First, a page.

Credit: Photo by Zach Vessels / Unsplash
Report: Lack Of Affordable, Accessible Health Care Puts Georgians At Risk
Chronic underfunding of public health systems contributed to the nation’s slow response to the COVID-19 pandemic, including here in Georgia, according to a new report from Trust for America's Health.
The Trust makes annual policy recommendations for federal, state and local leaders. This year, the nonprofit, nonpartisan organization calls for a $4.5 billion annual investment in the nation’s core public health capabilities.
That money would cover the whole country, but it would be for an annual expenditure so the health department in Georgia could hire epidemiologists, laboratory specialists and communication specialists without having to lay them off at the end of a crisis such as the COVID-19 pandemic, CEO John Auerbach said.
Annual year-in, year-out support for a skilled workforce would help the goal of improving people's health in Georgia and around the country, he said.
"Years of underfunding public health programs have created a situation in which the local and state health departments are fighting a 21st-century pandemic and they're using 20th-century tools," Auerbach said. "And even those tools are underfunded."
Massachusetts, with roughly 3 million more residents than Georgia, spends about double what Georgia budgeted for public health, Auerbach said.
"Massachusetts has a public health budget of $600 million, contrasted with Georgia's $295 million," he said. "And we know when health departments received more support from the states, they were better equipped to respond to the pandemic as well as to many other health issues."
Once the pandemic subsides, experts fear states like Georgia will continue to underfund public health programs, but Auerback said policymakers on both sides of the aisle are recognizing the value in investing in prevention.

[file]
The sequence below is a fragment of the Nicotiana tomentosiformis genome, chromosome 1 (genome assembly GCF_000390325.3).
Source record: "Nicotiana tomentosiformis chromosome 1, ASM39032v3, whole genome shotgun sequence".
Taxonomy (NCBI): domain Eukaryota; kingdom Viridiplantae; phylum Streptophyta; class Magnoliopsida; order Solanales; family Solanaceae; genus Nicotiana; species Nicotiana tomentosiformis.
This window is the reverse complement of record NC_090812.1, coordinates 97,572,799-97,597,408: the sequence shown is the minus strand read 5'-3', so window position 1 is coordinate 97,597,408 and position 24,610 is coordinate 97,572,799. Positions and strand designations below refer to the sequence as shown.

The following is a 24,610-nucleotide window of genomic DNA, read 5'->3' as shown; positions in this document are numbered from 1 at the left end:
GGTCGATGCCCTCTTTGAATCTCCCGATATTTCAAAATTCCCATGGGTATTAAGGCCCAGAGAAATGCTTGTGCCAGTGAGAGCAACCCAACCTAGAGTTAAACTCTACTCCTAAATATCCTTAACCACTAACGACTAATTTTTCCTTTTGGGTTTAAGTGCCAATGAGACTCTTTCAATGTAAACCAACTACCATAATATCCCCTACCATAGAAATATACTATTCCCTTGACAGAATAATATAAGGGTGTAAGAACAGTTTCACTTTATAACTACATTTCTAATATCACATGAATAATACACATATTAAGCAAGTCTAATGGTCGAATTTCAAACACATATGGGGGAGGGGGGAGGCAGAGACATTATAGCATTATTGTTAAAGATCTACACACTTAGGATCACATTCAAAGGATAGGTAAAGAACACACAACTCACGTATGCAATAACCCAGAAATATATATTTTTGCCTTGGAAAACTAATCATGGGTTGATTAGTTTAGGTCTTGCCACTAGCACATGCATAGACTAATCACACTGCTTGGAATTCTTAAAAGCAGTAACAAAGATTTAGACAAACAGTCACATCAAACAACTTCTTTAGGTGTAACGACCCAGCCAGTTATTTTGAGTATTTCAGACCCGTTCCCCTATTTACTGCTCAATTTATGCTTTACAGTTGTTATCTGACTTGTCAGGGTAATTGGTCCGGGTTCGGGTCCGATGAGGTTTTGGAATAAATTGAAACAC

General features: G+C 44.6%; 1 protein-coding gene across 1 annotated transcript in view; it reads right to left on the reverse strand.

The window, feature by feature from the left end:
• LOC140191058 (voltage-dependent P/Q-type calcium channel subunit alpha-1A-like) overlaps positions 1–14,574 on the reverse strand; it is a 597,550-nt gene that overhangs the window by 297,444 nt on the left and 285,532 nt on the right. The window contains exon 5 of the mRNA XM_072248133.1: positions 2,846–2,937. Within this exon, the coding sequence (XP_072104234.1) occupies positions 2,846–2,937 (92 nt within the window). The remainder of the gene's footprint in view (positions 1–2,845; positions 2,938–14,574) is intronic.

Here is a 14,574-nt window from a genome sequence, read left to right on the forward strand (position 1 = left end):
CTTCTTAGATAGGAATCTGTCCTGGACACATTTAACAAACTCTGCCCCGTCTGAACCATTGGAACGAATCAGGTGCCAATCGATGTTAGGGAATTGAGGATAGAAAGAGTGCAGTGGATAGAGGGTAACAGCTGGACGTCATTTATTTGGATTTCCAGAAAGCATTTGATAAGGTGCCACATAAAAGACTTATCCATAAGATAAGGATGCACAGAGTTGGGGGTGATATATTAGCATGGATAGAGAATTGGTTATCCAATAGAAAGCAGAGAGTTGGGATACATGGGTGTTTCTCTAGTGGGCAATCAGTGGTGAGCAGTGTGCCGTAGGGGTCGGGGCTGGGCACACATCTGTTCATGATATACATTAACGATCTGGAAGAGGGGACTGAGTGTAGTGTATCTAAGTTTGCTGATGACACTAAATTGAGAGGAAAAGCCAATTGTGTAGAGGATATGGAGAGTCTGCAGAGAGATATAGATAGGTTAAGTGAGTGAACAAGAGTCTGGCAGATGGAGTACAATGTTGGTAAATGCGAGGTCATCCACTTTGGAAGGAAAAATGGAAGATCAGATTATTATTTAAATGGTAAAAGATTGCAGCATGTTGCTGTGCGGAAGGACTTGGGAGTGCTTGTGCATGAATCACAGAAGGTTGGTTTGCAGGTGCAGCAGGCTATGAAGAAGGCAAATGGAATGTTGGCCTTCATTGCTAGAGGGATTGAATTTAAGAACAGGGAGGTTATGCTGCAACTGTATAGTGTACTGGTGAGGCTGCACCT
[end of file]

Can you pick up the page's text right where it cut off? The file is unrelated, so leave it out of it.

President Joe Biden and his administration recently proposed the American Families Plan, calling it "an investment in our kids, our families, and our economic future."
The Georgia Budget and Policy Institute estimates the families plan — if approved by Congress — could help improve access to health care for more than a quarter-million Georgians who make too much to qualify for Medicaid by permanently continuing the premium tax credit increases from the American Rescue Plan.
"We see people saving about $50 a month on their premiums (on the Marketplace) because of this additional assistance," GBPI senior policy analyst Laura Harker said. "So, that's important as we continue to see health care affordability challenges. Covering those premiums, allowing more people to get covered, is a way that this plan would help."
Georgia is one of 12 states that has so far not expanded Medicaid.
"(Medicaid) provides us the most funding for our health care system as it relates to the 90% match that is provided by the federal government, covering not just people in the coverage gap, not just those 270,000 people — It could cover half a million people," Harker said.
Harker said providing a pathway to better health care coverage would not only help with health care access generally but also address the racial disparities exposed and exacerbated by the pandemic.
"We know in the coverage gap, looking at that population in Georgia, about 36% of the people in the coverage gap in Georgia are Black, 22% are Latinx," Harker said. "So about 60% of people in the coverage gap are people of color. That's a huge disparity that expanding Medicaid would help to increase access for people of color in our state."
The American Families Plan also proposes to invest in education, including two years of community college free and working to make historically black colleges and universities more affordable. Georgia is home to seven public and private schools, and has 19 colleges that are considered minority-serving institutions, including technical colleges.